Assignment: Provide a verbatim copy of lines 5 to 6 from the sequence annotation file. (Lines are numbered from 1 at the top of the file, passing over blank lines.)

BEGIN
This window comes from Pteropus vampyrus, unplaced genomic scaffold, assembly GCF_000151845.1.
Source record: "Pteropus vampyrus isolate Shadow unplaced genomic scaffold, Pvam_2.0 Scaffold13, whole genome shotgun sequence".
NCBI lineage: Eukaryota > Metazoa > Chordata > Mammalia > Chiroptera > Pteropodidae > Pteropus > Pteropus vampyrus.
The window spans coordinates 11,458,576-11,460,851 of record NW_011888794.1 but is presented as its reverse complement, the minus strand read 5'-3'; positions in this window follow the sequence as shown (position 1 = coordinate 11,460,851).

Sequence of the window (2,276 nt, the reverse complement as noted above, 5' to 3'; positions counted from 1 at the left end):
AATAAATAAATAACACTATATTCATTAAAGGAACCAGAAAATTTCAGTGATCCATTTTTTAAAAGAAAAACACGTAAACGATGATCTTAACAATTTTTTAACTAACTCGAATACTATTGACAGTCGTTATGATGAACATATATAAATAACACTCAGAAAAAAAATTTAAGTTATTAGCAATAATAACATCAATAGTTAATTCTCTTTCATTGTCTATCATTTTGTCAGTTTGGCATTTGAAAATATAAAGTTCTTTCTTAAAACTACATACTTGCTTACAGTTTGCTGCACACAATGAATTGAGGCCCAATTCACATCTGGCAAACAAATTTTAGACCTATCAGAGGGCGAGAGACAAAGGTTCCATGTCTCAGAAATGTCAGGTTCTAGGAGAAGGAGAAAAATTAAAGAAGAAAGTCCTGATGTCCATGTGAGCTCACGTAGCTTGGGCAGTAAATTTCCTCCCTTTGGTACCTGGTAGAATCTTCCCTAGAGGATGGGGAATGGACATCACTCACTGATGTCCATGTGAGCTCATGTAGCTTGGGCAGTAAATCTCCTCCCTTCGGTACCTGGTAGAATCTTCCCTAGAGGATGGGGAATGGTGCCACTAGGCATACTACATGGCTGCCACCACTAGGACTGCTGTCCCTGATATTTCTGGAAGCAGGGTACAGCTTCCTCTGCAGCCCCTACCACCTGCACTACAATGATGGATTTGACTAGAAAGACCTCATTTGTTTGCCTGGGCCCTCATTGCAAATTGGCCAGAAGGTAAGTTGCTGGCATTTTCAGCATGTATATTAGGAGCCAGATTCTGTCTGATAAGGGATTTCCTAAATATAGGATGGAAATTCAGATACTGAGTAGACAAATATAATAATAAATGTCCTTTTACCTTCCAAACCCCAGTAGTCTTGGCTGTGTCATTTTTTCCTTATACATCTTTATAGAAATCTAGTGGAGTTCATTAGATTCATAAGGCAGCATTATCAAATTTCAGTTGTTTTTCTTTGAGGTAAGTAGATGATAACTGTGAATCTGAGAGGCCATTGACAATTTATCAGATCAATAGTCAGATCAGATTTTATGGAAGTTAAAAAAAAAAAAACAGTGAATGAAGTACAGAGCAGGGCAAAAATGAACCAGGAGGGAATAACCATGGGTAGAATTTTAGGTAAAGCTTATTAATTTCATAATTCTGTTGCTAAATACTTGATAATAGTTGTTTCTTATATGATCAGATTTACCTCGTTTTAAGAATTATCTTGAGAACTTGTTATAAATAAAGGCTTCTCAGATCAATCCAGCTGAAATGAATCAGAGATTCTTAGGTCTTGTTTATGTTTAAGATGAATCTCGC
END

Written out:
Sequence of the window (2,276 nt, the reverse complement as noted above, 5' to 3'; positions counted from 1 at the left end):
AATAAATAAATAACACTATATTCATTAAAGGAACCAGAAAATTTCAGTGATCCATTTTTTAAAAGAAAAACACGTAAACGATGATCTTAACAATTTTTTAACTAACTCGAATACTATTGACAGTCGTTATGATGAACATATATAAATAACACTCAGAAAAAAAATTTAAGTTATTAGCAATAATAACATCAATAGTTAATTCTCTTTCATTGTCTATCATTTTGTCAGTTTGGCATTTGAAAATATAAAGTTCTTTCTTAAAACTACATACTTGCTTACAGTTTGCTGCACACAATGAATTGAGGCCCAATTCACATCTGGCAAACAAATTTTAGACCTATCAGAGGGCGAGAGACAAAGGTTCCATGTCTCAGAAATGTCAGGTTCTAGGAGAAGGAGAAAAATTAAAGAAGAAAGTCCTGATGTCCATGTGAGCTCACGTAGCTTGGGCAGTAAATTTCCTCCCTTTGGTACCTGGTAGAATCTTCCCTAGAGGATGGGGAATGGACATCACTCACTGATGTCCATGTGAGCTCATGTAGCTTGGGCAGTAAATCTCCTCCCTTCGGTACCTGGTAGAATCTTCCCTAGAGGATGGGGAATGGTGCCACTAGGCATACTACATGGCTGCCACCACTAGGACTGCTGTCCCTGATATTTCTGGAAGCAGGGTACAGCTTCCTCTGCAGCCCCTACCACCTGCACTACAATGATGGATTTGACTAGAAAGACCTCATTTGTTTGCCTGGGCCCTCATTGCAAATTGGCCAGAAGGTAAGTTGCTGGCATTTTCAGCATGTATATTAGGAGCCAGATTCTGTCTGATAAGGGATTTCCTAAATATAGGATGGAAATTCAGATACTGAGTAGACAAATATAATAATAAATGTCCTTTTACCTTCCAAACCCCAGTAGTCTTGGCTGTGTCATTTTTTCCTTATACATCTTTATAGAAATCTAGTGGAGTTCATTAGATTCATAAGGCAGCATTATCAAATTTCAGTTGTTTTTCTTTGAGGTAAGTAGATGATAACTGTGAATCTGAGAGGCCATTGACAATTTATCAGATCAATAGTCAGATCAGATTTTATGGAAGTTAAAAAAAAAAAAACAGTGAATGAAGTACAGAGCAGGGCAAAAATGAACCAGGAGGGAATAACCATGGGTAGAATTTTAGGTAAAGCTTATTAATTTCATAATTCTGTTGCTAAATACTTGATAATAGTTGTTTCTTATATGATCAGATTTACCTCGTTTTAAGAATTATCTTGAGAACTTGTTATAAATAAAGGCTTCTCAGATCAATCCAGCTGAAATGAATCAGAGATTCTTAGGTCTTGTTTATGTTTAAGATGAATCTCGC